Metareview: TimeShift (Xbox 360, PS3, PC)


The flood of games isn't stopping any time soon, so it's best to pick your purchases wisely this holiday season. Sadly, unlike the main character in TimeShift, you won't be able to purchase, play, reverse time, and get something else in an endless loop for the last two months of '07. TimeShift's demo was not impressive, forcing us to call the game TimeScript because we had severe issues not being able to save characters in scripted events that could easily be saved. If the main hook in the game is about messing with time (a convention we're well versed in at this point), it better work right and bring something new to the table.
  • Game Informer (78/100): "The arsenal used to dispatch these smart soldiers has some definite standouts. While the standard rifle is handicapped due to its much-too-large reticle, most players will gravitate towards two particular guns. ... While exploring your time-altering gifts will keep your attention for several levels, halfway through the game you'll start to feel déjà vu as you move through the clichéd warehouses and engineering plants. To make matters worse, the simplistic environmental puzzles feel recycled from past titles. TimeShift also isn't above the occasional laggy sequence or game freeze."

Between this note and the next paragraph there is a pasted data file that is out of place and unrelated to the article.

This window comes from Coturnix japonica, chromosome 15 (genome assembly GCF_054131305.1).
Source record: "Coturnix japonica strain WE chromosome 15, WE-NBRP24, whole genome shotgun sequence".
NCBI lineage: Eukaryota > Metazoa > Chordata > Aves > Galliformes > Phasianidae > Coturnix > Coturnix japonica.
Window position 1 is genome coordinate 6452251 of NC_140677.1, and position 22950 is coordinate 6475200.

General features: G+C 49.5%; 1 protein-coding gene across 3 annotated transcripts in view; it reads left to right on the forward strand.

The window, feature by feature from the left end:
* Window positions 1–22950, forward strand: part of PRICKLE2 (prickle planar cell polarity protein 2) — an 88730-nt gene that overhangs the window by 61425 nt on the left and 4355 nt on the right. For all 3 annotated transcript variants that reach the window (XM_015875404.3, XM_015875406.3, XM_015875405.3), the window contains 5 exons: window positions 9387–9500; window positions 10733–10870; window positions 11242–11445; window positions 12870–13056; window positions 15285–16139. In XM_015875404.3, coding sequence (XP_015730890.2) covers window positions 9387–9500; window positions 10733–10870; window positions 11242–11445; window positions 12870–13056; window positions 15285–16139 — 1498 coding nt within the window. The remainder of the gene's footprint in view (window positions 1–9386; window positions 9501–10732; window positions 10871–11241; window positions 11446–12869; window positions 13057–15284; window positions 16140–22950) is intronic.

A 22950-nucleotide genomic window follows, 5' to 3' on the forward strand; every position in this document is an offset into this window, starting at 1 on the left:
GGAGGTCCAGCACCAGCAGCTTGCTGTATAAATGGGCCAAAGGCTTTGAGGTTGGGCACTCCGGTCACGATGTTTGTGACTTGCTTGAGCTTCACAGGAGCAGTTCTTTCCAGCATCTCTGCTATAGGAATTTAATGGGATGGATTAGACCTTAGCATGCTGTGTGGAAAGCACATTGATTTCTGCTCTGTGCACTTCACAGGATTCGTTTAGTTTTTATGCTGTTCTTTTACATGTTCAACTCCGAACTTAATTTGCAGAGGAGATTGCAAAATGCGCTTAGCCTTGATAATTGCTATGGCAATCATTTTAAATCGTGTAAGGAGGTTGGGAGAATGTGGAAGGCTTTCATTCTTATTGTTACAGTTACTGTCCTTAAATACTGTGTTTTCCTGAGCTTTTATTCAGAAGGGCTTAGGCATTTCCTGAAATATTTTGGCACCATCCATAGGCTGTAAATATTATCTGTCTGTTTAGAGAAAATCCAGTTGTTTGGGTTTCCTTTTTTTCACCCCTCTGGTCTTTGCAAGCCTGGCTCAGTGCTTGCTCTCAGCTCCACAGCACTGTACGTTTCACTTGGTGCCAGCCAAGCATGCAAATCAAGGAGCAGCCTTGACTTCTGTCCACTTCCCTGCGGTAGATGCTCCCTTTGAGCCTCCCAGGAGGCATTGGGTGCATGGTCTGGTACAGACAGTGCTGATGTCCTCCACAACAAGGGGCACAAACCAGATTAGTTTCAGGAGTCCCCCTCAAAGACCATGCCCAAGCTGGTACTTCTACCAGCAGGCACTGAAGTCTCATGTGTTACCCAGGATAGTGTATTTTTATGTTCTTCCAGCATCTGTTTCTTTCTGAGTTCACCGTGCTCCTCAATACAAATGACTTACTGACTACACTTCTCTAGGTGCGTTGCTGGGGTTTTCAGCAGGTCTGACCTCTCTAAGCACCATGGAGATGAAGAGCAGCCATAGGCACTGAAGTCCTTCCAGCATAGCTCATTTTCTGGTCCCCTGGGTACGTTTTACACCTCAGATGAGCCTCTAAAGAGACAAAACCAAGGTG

• GamePro (75/100): "Maybe if the game had actually met its original development schedule, its gameplay mechanics could have come across as innovative, but at this point in time, TimeShift comes across as derivative and a little tired. That doesn't mean the game isn't good. It definitely has its moments, especially once the time bending powers become unlocked. There's something definitely satisfying about freezing time, chucking a grenade into a pack of soldiers and watching as the hilarity ensues. But as I was playing the game, I just couldn't shake the feeling that I had done it all before."
  • GameTap (60/100): "Several times you have to use time manipulation just to make platforms move around because whoever built these magical blocks of metal apparently forgot to make them logically functional. Seriously, who would build an elevator that moves so quickly that the only way you can make it from the switch that turns it on to the elevator itself is to break the flow of the space-time continuum? ... Oh yeah, and fire? Forget about it. If you don't pause time while traveling down a conveyer belt with fire spewing from both sides, you're toast. I don't necessarily hate the fact that you have to use time control to get by these obstacles, but I do dislike the fact that a good number of these obstacles are old first-person shooter standbys that have been given a thin coat of paint by the time-shifting mechanics. "

This article was originally published on Joystiq.